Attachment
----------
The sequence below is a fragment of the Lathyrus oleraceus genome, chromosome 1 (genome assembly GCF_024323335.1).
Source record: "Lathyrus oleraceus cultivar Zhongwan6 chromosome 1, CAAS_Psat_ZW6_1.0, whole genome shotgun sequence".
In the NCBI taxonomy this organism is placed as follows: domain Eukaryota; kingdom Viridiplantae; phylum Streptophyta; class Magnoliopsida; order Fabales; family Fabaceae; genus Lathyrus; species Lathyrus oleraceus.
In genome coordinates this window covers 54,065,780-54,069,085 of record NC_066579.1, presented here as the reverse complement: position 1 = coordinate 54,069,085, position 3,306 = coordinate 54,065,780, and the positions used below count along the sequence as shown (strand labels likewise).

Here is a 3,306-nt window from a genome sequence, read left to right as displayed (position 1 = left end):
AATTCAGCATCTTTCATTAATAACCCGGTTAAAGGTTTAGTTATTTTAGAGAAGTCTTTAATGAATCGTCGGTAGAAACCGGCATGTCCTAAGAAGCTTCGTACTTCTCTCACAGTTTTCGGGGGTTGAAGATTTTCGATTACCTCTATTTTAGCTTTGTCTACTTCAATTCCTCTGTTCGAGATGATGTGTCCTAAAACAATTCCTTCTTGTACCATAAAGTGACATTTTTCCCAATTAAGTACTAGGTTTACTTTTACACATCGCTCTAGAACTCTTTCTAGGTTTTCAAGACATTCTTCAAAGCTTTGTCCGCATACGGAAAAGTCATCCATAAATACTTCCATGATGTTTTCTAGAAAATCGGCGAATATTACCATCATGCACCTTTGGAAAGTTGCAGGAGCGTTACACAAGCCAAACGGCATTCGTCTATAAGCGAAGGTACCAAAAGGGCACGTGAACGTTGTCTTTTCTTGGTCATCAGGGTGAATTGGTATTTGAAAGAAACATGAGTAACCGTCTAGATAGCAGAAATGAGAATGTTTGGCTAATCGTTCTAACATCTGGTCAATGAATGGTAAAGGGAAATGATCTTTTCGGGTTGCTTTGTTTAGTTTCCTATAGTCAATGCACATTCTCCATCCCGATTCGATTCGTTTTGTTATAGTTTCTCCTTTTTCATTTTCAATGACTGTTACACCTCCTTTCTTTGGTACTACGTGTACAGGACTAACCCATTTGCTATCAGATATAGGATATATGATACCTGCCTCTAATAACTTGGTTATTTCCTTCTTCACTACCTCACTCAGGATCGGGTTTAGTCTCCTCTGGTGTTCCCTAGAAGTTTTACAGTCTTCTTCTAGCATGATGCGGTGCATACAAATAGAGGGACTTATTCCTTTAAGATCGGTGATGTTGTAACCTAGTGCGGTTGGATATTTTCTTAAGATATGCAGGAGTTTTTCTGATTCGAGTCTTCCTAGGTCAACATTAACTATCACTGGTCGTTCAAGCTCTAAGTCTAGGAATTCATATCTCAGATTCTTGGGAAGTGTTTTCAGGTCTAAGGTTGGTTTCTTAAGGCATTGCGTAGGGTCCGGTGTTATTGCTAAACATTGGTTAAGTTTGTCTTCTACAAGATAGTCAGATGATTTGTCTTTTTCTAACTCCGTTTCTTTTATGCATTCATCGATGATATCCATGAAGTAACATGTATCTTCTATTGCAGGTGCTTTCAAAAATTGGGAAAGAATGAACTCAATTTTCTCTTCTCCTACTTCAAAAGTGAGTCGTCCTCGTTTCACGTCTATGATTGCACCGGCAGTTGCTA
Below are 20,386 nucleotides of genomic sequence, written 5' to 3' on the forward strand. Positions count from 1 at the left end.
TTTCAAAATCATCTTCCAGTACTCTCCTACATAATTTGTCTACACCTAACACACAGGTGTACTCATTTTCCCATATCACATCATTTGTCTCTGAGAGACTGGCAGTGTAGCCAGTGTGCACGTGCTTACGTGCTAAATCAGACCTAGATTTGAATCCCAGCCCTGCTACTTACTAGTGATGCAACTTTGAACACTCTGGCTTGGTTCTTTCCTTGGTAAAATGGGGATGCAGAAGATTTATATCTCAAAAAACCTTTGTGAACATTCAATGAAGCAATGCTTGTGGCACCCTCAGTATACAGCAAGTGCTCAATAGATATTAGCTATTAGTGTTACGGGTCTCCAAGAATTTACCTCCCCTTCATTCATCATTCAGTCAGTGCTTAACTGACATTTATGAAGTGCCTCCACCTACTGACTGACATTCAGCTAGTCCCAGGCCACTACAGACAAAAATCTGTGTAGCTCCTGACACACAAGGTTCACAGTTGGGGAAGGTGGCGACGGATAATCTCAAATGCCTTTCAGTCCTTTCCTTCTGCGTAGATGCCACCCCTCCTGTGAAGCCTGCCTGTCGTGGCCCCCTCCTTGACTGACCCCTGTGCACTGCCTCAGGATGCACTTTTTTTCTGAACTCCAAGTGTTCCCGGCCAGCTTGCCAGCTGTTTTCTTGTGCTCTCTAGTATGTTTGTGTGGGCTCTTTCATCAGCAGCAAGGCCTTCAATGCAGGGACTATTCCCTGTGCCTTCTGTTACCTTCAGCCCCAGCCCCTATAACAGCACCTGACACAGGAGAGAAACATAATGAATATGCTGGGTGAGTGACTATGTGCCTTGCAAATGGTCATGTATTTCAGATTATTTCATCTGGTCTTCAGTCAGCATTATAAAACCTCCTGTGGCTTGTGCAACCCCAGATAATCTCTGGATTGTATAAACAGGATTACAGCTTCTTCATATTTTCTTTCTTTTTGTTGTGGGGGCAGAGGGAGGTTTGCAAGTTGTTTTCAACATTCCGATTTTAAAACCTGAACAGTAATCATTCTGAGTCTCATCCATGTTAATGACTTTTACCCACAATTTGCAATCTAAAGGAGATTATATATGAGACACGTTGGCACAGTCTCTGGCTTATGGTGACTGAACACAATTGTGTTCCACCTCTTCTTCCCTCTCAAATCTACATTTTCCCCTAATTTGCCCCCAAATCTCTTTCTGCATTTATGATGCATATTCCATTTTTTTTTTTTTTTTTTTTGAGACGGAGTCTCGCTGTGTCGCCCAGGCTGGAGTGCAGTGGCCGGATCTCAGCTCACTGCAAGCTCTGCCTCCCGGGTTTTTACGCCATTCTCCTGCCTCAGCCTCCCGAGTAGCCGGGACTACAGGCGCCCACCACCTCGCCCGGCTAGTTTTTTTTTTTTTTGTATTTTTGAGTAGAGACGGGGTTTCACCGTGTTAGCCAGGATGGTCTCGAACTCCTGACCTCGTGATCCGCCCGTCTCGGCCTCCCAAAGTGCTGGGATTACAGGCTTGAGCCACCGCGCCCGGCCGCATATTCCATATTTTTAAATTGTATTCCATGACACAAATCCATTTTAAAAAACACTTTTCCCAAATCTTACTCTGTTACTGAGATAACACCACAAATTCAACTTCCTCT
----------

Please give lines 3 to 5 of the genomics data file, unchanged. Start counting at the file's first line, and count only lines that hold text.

In the NCBI taxonomy this organism is placed as follows: domain Eukaryota; kingdom Viridiplantae; phylum Streptophyta; class Magnoliopsida; order Fabales; family Fabaceae; genus Lathyrus; species Lathyrus oleraceus.
In genome coordinates this window covers 54,065,780-54,069,085 of record NC_066579.1, presented here as the reverse complement: position 1 = coordinate 54,069,085, position 3,306 = coordinate 54,065,780, and the positions used below count along the sequence as shown (strand labels likewise).

Here is a 3,306-nt window from a genome sequence, read left to right as displayed (position 1 = left end):